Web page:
This is a strange and somewhat disturbing construction. It's a little hard to believe that this limiting object really exists, and that it is still an embedding of $S^2$. It takes a bit more argument to show that this is true; see here. (Does anyone know of a "canonical" reference for this fact?)

  • $\begingroup$ Thank you very much for your answer. First part was brilliant. I still can't understand the second and third answers. In one or two days if I still can't understand it I will write back. :) $\endgroup$
    – user200918
    Aug 13, 2015 at 8:09
  • $\begingroup$ Please let me know if you have any specific questions! This construction and the proofs involved belong to the large class of things in topology that are easy to explain with pictures and a blackboard but much harder to state rigorously. $\endgroup$
    – Dorebell
    Aug 13, 2015 at 9:10
  • $\begingroup$ In q.2, I believe that the ball which you have considered includes L and a part of one of the handles but doesn't include any thing of 'the gap'; if L is going to out then it 'passes' the gap. Now I understand everything in text (not incl. the link in q.3) but one: the A.H.S is intrinsically inconsistent! : we construct some configuration in the gap of $A_1$ which shouldn't matter what is it, rather what matters is that in final we admit that L can't go outside anymore (since 'the gate's size' is zero) which logically is equivalent that L is not outside of the A.H.S ? thank you. $\endgroup$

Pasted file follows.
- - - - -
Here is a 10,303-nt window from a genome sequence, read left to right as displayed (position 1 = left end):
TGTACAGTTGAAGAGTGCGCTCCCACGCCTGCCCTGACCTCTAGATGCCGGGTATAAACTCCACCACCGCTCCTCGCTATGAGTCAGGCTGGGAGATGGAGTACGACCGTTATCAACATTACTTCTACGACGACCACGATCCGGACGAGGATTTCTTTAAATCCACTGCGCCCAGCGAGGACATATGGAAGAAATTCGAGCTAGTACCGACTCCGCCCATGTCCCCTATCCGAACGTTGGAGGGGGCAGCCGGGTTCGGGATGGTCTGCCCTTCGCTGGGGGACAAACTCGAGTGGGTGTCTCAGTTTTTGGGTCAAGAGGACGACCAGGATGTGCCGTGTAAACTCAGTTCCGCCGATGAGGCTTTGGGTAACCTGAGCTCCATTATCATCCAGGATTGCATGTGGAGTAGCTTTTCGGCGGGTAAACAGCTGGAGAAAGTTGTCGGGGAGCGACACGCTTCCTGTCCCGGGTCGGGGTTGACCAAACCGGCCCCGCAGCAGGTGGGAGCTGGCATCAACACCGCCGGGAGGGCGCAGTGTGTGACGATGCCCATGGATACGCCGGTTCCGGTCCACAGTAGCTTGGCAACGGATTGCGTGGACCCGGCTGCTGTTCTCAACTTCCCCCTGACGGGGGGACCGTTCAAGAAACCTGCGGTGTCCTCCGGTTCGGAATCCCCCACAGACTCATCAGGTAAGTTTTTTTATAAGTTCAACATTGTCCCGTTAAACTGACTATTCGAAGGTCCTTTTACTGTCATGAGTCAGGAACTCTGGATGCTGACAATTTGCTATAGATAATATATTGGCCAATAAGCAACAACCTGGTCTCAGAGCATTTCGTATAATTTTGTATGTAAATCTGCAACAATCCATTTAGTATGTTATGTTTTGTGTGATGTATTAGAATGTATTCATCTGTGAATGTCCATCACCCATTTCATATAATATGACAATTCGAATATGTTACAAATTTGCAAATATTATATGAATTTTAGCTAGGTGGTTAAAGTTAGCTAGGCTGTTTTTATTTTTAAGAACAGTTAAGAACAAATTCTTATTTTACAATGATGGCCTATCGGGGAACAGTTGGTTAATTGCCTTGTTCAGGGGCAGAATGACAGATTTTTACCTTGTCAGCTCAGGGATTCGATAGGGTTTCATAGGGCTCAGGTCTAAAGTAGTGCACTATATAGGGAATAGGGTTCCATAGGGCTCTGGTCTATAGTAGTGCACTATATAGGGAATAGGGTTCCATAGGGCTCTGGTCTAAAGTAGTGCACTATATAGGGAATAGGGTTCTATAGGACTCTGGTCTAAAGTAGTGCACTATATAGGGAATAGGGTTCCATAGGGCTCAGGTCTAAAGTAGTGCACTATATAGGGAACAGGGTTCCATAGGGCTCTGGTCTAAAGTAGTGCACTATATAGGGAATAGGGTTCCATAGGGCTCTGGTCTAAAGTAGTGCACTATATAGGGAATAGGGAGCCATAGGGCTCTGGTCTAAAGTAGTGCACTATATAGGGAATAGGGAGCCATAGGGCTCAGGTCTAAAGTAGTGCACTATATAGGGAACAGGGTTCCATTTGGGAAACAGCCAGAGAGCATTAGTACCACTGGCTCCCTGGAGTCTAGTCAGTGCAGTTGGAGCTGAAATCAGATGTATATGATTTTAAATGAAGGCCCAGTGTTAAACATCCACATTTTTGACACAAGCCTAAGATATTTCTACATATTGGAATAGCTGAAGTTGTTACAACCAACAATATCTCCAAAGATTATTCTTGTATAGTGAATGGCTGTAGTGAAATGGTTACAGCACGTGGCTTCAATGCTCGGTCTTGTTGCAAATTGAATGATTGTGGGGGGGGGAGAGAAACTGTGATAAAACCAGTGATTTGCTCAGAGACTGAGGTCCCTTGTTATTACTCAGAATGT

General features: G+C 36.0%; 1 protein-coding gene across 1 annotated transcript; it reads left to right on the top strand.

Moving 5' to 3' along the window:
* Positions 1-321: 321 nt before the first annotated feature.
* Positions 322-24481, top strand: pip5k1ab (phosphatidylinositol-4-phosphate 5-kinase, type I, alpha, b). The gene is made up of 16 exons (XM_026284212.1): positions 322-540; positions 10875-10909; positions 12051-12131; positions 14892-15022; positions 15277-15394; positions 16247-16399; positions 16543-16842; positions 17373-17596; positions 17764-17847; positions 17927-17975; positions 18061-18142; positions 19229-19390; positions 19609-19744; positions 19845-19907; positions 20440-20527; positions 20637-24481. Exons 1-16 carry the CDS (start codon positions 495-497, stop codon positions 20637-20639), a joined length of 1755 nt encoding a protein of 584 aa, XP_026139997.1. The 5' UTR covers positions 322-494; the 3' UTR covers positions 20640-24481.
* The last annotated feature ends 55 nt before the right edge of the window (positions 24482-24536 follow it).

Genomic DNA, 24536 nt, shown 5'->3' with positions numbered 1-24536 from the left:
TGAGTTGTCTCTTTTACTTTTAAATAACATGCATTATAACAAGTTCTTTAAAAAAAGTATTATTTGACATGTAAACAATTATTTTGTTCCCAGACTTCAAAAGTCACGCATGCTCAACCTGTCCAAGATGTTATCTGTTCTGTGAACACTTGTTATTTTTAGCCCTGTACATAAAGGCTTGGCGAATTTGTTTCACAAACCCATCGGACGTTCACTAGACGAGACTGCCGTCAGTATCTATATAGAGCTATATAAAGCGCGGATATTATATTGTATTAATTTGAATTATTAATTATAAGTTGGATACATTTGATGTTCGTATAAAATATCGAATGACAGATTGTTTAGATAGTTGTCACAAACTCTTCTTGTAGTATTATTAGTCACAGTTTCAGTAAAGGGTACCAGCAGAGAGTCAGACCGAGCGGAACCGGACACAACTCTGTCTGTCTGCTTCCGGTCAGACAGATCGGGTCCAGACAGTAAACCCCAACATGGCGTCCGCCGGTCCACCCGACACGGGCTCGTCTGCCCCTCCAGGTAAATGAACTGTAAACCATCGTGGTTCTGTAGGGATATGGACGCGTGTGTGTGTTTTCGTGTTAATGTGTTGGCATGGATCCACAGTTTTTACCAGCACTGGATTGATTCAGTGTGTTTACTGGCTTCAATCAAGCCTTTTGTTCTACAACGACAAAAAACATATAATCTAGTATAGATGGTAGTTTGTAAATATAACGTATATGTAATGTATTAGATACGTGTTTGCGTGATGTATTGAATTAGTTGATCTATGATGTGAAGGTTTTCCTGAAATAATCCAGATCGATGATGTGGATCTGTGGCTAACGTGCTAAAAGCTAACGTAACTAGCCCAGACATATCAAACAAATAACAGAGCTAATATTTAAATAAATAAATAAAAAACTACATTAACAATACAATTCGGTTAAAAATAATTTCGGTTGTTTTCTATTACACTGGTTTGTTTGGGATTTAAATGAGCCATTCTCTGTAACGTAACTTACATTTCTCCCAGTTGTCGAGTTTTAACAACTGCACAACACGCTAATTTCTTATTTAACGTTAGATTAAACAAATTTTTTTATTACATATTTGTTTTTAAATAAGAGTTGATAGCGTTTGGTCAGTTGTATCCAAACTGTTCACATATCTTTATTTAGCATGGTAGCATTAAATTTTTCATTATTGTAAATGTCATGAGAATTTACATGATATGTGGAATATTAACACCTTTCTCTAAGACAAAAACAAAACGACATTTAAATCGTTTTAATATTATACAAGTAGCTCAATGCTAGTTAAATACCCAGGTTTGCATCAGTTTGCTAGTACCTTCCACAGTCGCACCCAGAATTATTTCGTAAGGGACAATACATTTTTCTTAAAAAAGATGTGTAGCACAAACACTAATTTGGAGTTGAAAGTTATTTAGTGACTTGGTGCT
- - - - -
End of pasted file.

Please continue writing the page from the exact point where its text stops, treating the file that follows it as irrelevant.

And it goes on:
– user200918
    Aug 14, 2015 at 3:12
  • $\begingroup$ Unless we say some illustrative comparison: a line can pass through $b$ in $A=[a,b) \cup (b,c]$ but distance between the line and $A$ will be zero. Does it like what A.H.S tries to say? Thank you $\endgroup$
    – user200918
    Aug 14, 2015 at 3:16
  • $\begingroup$ Example A=[a,b)∪(b,c] cannot be true since it is not compact. Would you please explain why loop can't go out while it is outside, since the A.H.S has it's boundary and in infinity distance between two gaps to be zero means that finally A.H.S intersects with itself. ? Thank you $\endgroup$
    – user200918
    Aug 14, 2015 at 6:05